The first phase of data processing and interpretation consisted of the cartographic restitution of the Multibeam data as bathymetric maps with contour isobaths and shaded relief maps for the geological interpretation of the main morpho-structural lineaments. The geologic interpretation was carried out based on the recognition of the main morpho-structures cropping out at the sea bottom. The interpretation of high resolution seismic profiles allowed us to reconstruct the structural and stratigraphic setting of the continental slope successions.
The stratigraphic units belong to the Late Quaternary depositional sequence (Catalano et al. 1996; Fabbri et al. 2002). From the Late Pleistocene to the Holocene the space and time evolution and the lateral and vertical migration of the coastal marine, continental shelf and slope depositional environments have been recognized in this sequence. The stratigraphic succession has recorded the variations of the accommodation space of the Late Quaternary deposits during the last 4th order glacio-eustatic cycle, ranging in age between 128 ky (Tyrrhenian stage) and recent times (isotopic stage 5e; Shackleton and Opdyke 1973; Martinson et al. 1987).
The occurrence of outcrops of volcanic acoustic substratum at the sea bottom has not permitted a classical stratigraphic approach applied taking into account the stratigraphic relationships between the acoustic basement and the filling units. The systems tracts of the Late Quaternary depositional sequence, being limited by time-transgressive surfaces, may be considered equivalent to the units bounded by unconformities (Unconformity-Bounded Stratigraphic Units; UBSU; Chang 1975; Nummendal and Swift 1987; Galloway 1989; Sacchi et al. 1999).
The techniques and methods of modern volcanic geomorphology have been adopted and taken into account in the geologic interpretation of the data collected in the Stromboli volcanic island (Grosse et al. 2012; Lahitte et al. 2012; Platz et al. 2012; Procter et al. 2012; Rodriguez-Gonzalez et al. 2012; Thouret 1999; Thouret and Nemeth 2012; Torrecillas et al. 2012).
The significance of volcanic geomorphology has been improved through the quantitative classification of volcanic landforms, which blends morphometry and studies based on ground observations, remote sensing data and laboratory experiments, as well as the diversified use of airborne images and digital data acquired through radar and satellites and combined with the Digital Elevation Models data (Thouret 1999). The monitoring of morphological changes in volcanic areas provides a fundamental contribution to the comprehension of the dynamics of the volcanic systems both during the eruptions and in post-eruptive stages. The rates of geomorphological processes acting at all scales on volcanoes has to be measured to improve the theoretical aspects of volcanic geomorphology (Thouret 1999). The production and comparison of Digital Elevation Models is necessary to document and quantitatively describe the morphological evolution induced by volcanic constructional and destructive processes, such as the emplacement of lava flows, calderic collapses and gravitational instabilities. In particular, for submarine areas, the acoustic techniques as the Multibeam bathymetric surveys allows to investigate the sea floor with an increasing detail and full coverage.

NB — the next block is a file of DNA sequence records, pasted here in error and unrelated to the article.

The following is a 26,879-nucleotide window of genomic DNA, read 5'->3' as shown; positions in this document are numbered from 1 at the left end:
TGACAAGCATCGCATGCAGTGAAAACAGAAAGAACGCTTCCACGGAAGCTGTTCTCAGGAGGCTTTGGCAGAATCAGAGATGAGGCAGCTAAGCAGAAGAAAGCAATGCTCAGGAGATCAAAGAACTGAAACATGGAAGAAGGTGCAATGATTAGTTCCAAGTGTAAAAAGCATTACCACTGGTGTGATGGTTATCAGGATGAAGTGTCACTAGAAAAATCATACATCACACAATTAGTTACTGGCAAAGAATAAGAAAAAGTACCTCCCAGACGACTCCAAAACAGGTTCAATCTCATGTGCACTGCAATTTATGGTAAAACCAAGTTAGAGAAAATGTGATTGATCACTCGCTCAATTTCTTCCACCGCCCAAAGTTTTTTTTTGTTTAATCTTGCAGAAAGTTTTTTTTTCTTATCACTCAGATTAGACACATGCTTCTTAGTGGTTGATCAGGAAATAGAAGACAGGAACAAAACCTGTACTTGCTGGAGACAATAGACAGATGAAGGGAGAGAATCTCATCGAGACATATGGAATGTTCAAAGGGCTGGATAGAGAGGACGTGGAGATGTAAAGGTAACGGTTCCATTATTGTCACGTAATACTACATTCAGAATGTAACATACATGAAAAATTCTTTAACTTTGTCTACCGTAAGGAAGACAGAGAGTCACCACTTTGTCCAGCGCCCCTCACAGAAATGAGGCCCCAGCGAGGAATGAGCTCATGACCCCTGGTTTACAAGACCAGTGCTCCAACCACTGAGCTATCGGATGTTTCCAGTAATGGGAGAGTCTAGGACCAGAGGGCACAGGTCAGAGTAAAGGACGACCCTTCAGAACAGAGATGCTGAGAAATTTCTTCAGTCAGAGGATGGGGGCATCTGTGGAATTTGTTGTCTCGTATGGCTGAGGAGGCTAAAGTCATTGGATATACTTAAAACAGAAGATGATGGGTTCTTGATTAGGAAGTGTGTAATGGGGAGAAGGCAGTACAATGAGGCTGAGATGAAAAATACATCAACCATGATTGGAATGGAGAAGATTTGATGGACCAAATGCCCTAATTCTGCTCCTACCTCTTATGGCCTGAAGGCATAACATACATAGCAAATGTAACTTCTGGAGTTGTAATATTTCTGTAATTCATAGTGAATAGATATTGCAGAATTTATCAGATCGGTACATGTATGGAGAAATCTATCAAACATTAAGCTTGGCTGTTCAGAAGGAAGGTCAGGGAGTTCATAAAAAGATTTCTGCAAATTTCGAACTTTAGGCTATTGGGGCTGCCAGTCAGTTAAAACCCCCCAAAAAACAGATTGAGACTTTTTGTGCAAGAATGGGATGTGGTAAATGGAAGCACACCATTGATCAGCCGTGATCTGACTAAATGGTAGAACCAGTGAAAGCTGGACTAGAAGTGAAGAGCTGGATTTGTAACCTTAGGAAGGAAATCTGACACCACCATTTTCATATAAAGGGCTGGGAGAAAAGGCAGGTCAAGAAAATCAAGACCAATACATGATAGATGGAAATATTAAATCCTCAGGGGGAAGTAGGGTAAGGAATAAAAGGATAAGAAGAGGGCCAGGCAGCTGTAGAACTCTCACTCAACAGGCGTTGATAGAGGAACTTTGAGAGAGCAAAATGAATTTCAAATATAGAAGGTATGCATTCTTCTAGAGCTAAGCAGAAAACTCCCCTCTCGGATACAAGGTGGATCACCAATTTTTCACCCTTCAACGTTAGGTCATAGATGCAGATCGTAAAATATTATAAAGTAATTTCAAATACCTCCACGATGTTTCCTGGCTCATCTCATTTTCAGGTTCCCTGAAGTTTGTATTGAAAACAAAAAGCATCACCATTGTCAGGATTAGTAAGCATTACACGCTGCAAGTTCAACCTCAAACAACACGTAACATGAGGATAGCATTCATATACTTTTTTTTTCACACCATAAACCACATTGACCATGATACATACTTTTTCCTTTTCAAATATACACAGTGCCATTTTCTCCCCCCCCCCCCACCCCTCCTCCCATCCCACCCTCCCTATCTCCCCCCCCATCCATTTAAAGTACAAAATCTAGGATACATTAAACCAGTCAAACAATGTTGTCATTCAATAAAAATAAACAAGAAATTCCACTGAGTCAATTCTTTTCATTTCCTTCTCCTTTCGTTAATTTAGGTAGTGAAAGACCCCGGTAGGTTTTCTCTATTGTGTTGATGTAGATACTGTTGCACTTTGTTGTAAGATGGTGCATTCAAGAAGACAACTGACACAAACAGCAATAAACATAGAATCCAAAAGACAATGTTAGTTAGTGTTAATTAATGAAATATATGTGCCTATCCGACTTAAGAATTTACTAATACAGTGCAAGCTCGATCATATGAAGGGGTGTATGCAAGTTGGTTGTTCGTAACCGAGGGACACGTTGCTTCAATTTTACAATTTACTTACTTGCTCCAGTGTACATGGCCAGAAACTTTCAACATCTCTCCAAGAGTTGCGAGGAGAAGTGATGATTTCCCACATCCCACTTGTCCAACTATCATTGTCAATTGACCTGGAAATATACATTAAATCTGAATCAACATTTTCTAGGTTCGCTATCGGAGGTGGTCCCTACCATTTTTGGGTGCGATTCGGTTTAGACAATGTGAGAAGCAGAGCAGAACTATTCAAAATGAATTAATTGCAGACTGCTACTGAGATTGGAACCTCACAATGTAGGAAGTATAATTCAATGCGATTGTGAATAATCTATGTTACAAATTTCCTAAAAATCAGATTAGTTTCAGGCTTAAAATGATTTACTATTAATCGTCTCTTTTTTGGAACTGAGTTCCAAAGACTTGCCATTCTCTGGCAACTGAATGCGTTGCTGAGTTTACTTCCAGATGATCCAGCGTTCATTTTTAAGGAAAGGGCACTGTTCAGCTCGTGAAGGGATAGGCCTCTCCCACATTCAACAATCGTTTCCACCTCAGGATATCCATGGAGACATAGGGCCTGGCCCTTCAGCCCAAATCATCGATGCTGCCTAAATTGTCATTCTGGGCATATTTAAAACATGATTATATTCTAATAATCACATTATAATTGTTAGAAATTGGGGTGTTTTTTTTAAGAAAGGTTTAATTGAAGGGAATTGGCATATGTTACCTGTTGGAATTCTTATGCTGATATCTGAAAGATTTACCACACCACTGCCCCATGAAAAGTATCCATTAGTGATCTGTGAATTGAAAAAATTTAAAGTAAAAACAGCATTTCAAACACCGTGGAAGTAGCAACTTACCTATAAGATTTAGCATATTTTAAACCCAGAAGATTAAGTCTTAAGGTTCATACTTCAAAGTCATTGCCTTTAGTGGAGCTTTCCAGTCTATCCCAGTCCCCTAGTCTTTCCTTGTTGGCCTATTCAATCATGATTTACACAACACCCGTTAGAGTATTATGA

Large scale instability processes, erosional landforms and debris avalanches present a particular relevance in the case study of the Stromboli island. As a consequence of rapid construction, many volcanoes are liable to massive flank or slope failures resulting from structural instability. The slope failures have produced mobile debris avalanches, travelling on long distances beyond the flank of volcanoes at high velocities. A description of geological processes involving the flank failures and the related deposits has been provided in detail by several authors (Voight et al. 1983; Siebert et al. 1987; Crandell 1988; Glicken 1991; Moore et al. 1994).
Massive landslides create specific morphology and deposits, such as horseshoe-shaped re-entraints of the volcanic edifice, such in the case of Ischia island (Chiocci et al. 1998; Aiello et al. 2009, 2012) and high steep escarpments having an amphitheater shape. The debris avalanches typically form a hummocky terrain with water filled depressions and steep flow margins and thick hummocky deposits with block and matrix facies, consisting of unsorted angular-to-subangular debris. A relationship exists between the distance run-out travelled by an avalanche and the failure volume.